The shared concern over abuse at the hands of men in power, now discussed with more openness and urgency, seems to have the potential to bring women together. But ahead of this upcoming Women’s March, the event maintains many of the political divides Americans have come to expect between women.

Though marches will still take place in Washington, New York, and at 250 other local affiliates, the main demonstration is being held Sunday in Las Vegas, marketed as a get-out-the-vote rally for women in swing states, with the tagline “Power to the Polls.” Adding to the political tension is that it falls on the very same weekend as the annual March for Life in Washington—the country’s largest demonstration against abortion and increasingly a destination for evangelical groups.

While public ...

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The Humble Leader

Lifeway Senior Vice President contributes to a new series

Leadership is often very humbling, and leadership is most dangerous when it ceases to be. Here is what I mean: Leadership is humbling because it is extremely challenging. Being a leader can be deeply sanctifying because humbling opportunities abound.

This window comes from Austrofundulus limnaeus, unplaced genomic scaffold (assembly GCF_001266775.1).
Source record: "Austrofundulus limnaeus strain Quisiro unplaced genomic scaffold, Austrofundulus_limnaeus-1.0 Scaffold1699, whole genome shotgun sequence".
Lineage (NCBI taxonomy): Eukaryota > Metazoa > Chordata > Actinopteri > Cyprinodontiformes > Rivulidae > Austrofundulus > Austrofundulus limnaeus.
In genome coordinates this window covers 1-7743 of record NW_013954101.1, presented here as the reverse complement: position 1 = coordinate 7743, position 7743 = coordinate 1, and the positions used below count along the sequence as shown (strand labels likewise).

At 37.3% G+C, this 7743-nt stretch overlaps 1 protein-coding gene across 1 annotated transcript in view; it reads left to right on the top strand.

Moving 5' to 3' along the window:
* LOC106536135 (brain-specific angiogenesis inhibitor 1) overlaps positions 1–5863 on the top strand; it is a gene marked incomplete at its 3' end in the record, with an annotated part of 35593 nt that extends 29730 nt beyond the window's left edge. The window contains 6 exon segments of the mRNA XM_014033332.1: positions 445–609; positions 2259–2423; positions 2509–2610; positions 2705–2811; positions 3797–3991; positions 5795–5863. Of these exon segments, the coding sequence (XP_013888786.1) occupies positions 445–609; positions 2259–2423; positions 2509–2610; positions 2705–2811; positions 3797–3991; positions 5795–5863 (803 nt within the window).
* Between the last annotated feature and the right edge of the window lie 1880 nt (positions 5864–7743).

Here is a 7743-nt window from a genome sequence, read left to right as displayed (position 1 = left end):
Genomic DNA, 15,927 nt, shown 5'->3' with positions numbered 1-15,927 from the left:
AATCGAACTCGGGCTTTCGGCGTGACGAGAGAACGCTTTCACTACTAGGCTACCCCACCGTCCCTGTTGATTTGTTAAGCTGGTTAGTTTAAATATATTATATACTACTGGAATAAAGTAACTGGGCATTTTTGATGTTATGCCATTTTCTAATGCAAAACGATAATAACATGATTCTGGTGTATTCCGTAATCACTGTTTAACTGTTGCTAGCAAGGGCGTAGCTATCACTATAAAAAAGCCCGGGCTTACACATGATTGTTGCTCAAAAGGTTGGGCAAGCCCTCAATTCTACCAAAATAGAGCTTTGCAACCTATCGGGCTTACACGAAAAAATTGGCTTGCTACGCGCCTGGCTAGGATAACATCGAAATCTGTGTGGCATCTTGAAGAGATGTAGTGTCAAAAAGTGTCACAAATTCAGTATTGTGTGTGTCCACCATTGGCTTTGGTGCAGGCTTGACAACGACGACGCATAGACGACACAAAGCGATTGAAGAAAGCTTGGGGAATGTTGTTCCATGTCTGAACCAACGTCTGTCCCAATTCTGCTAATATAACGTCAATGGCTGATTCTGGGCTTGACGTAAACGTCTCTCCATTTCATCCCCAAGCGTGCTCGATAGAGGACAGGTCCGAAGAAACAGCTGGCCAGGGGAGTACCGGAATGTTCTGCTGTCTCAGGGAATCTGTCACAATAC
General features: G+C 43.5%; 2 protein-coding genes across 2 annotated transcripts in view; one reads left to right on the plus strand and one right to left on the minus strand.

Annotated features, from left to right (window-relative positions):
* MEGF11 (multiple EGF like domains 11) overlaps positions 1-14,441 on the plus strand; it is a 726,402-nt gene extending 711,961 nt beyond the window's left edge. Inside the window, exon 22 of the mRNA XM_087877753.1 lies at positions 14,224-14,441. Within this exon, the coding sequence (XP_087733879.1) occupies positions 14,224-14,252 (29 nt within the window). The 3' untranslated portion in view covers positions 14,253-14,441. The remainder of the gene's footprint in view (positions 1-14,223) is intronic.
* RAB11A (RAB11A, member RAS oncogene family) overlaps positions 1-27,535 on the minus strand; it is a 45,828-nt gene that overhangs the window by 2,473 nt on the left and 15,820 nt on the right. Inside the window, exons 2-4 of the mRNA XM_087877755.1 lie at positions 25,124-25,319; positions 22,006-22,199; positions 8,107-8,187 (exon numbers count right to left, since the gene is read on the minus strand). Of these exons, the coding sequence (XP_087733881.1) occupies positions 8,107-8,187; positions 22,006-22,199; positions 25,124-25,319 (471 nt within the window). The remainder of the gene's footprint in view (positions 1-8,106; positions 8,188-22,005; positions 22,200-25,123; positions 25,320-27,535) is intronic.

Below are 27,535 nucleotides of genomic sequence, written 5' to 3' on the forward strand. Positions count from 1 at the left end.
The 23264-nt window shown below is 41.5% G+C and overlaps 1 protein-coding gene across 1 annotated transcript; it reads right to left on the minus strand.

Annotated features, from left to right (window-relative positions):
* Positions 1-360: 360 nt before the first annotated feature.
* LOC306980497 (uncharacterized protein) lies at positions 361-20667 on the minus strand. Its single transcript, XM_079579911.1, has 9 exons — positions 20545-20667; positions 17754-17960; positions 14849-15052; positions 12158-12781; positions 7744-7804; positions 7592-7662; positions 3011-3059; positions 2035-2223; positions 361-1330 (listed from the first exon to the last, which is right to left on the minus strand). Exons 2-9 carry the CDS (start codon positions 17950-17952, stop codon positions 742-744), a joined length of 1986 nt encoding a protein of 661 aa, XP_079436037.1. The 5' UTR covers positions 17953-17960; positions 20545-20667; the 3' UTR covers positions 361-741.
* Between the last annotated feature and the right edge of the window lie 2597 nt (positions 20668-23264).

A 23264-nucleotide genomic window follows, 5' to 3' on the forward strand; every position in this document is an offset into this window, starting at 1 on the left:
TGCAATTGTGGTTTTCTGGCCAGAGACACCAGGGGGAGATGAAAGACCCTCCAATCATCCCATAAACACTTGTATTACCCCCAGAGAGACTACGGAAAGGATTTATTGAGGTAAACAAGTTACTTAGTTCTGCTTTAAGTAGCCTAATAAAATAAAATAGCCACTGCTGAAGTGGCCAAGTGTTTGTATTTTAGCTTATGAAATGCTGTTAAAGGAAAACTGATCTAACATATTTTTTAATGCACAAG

The messiness of life gets in the way of the vision leaders articulate. Plans rarely go exactly as they are outlined. And the daily burden of responsibility for caring for others is enormous. When one signs up, or is drafted, to be a leader, the person engages in a very humbling endeavor.

Leadership is most dangerous when it ceases to be humbling, when success comes to the leader. When a leader starts to thrive, when the Lord grants success, or when things go better than planned, the leader can easily drift toward pride.

And pride always precedes a downfall.

David, Israel’s second king and the man after God’s own heart, walked humbly with the Lord. As David led with a pure heart and skillful hands, the Lord granted him success. But like the king before him (Saul) and the kings after him (Uzziah), pride corrupted David’s heart.

When David asked who the beautiful woman was—the woman who lived in the house he was able to see from his roof, the woman he wanted more than he wanted his own integrity—he discovered she was married. One of his servants sheepishly asked, “Isn’t this the wife of Uriah?” David’s response was to send for her anyway. After all, David was king, and the king got whatever he wanted (2 Sam. 11).

Earlier in his life, David humbly asked God to keep him in the shadow of his wings, as he was grateful for the Lord’s provision of a cave for his residence (Ps. 57). But on the roof of the palace, David trusted himself ...

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Luis Palau Reveals Stage 4 Lung Cancer, Asks for Prayer

‘It would literally take a miracle,’ says renowned evangelist ready for heaven.

In a 12-minute YouTube video, international evangelist Luis Palau revealed yesterday that he has been diagnosed with stage 4 lung cancer.

After Palau, 83, and his wife Patricia “had a super busy fall … traveling around the world sharing the Good News like they always do,” explained his son Kevin Palau, the evangelist returned from a long trip to the United Kingdom in December “with kind of a chest cold … that wouldn’t go away.”